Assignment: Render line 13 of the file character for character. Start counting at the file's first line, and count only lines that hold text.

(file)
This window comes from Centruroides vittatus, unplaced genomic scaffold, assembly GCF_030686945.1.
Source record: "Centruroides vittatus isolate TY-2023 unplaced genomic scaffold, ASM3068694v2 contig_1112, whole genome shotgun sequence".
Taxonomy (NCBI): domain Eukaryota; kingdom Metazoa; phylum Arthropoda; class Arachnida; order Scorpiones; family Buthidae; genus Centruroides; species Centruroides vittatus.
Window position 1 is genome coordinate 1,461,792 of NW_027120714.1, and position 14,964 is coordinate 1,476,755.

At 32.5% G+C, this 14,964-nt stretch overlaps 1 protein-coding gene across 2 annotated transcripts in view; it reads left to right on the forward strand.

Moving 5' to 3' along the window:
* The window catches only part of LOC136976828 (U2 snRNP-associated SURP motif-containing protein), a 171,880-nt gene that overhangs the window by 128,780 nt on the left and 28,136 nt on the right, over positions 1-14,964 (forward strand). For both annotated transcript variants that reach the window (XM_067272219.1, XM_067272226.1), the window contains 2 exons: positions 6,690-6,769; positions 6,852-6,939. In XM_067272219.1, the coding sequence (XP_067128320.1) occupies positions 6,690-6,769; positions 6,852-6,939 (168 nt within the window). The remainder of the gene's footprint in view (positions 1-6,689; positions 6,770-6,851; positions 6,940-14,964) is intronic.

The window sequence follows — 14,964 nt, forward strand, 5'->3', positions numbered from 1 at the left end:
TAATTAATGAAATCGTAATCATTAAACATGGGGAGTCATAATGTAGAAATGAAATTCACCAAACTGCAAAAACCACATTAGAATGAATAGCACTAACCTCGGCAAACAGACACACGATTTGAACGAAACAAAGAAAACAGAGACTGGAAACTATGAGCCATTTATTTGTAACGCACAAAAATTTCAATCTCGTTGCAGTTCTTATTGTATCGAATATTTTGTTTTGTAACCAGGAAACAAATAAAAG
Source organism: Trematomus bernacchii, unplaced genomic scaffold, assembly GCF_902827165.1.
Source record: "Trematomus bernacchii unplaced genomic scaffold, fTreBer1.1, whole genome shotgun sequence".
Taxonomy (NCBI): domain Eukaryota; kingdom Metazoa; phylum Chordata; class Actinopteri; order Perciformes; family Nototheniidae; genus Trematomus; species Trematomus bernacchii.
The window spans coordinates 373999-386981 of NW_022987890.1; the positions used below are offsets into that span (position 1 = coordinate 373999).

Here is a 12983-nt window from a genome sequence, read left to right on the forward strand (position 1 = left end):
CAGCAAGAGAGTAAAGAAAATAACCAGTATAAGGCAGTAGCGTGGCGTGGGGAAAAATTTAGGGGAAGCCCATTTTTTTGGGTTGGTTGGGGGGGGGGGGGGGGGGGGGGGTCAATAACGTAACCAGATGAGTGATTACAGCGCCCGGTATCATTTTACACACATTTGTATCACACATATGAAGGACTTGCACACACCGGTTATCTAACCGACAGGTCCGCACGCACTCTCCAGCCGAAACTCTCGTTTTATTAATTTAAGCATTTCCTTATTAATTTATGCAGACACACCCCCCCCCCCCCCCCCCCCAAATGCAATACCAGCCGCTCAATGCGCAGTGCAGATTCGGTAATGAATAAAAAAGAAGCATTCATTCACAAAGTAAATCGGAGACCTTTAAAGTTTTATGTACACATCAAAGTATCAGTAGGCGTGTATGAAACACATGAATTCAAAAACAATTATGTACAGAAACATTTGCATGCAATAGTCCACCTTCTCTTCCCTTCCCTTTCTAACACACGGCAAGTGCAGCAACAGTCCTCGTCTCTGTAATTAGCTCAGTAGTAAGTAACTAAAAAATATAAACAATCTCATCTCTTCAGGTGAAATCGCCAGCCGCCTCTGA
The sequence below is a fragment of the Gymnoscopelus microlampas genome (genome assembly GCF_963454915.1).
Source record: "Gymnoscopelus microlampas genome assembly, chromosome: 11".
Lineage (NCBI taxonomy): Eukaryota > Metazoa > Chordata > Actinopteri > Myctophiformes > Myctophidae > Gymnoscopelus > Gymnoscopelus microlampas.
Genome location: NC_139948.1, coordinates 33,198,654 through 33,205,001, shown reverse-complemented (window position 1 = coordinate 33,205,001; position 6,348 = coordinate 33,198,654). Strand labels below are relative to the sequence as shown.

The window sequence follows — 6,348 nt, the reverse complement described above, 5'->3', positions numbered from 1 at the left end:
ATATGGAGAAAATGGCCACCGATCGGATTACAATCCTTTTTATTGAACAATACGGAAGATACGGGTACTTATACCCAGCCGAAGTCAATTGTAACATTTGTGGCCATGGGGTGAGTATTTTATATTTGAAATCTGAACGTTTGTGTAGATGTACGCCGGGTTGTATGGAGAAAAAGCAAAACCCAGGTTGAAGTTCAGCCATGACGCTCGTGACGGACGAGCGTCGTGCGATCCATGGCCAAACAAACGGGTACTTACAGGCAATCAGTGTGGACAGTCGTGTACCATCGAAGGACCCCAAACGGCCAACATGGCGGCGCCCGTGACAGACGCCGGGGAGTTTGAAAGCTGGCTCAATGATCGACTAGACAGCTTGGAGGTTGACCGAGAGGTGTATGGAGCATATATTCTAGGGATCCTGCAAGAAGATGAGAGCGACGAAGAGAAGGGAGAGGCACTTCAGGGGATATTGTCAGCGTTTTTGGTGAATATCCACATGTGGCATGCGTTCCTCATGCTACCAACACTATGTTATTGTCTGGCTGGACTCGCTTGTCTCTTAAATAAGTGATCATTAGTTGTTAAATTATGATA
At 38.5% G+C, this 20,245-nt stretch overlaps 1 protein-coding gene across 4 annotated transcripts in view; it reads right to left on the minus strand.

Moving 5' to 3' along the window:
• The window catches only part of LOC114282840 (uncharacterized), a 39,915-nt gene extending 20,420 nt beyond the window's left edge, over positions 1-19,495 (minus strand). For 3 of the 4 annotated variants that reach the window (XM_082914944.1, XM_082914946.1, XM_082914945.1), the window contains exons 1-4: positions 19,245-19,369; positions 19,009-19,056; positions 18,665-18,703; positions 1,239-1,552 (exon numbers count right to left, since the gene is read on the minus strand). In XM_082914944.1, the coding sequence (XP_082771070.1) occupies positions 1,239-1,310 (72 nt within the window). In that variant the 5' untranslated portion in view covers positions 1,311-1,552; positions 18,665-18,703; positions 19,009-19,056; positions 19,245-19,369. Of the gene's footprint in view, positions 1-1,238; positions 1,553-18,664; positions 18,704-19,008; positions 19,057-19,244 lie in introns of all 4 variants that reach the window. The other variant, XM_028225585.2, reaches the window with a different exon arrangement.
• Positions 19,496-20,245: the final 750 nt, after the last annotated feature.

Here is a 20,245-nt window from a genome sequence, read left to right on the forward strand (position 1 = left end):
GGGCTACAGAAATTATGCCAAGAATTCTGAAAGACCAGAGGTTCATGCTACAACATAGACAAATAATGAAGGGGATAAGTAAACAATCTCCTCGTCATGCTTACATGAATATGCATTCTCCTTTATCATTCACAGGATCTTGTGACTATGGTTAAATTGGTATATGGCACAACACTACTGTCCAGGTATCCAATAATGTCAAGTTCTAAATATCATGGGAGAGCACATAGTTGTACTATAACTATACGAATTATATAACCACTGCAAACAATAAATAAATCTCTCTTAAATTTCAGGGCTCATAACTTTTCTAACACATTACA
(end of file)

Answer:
The window spans coordinates 373999-386981 of NW_022987890.1; the positions used below are offsets into that span (position 1 = coordinate 373999).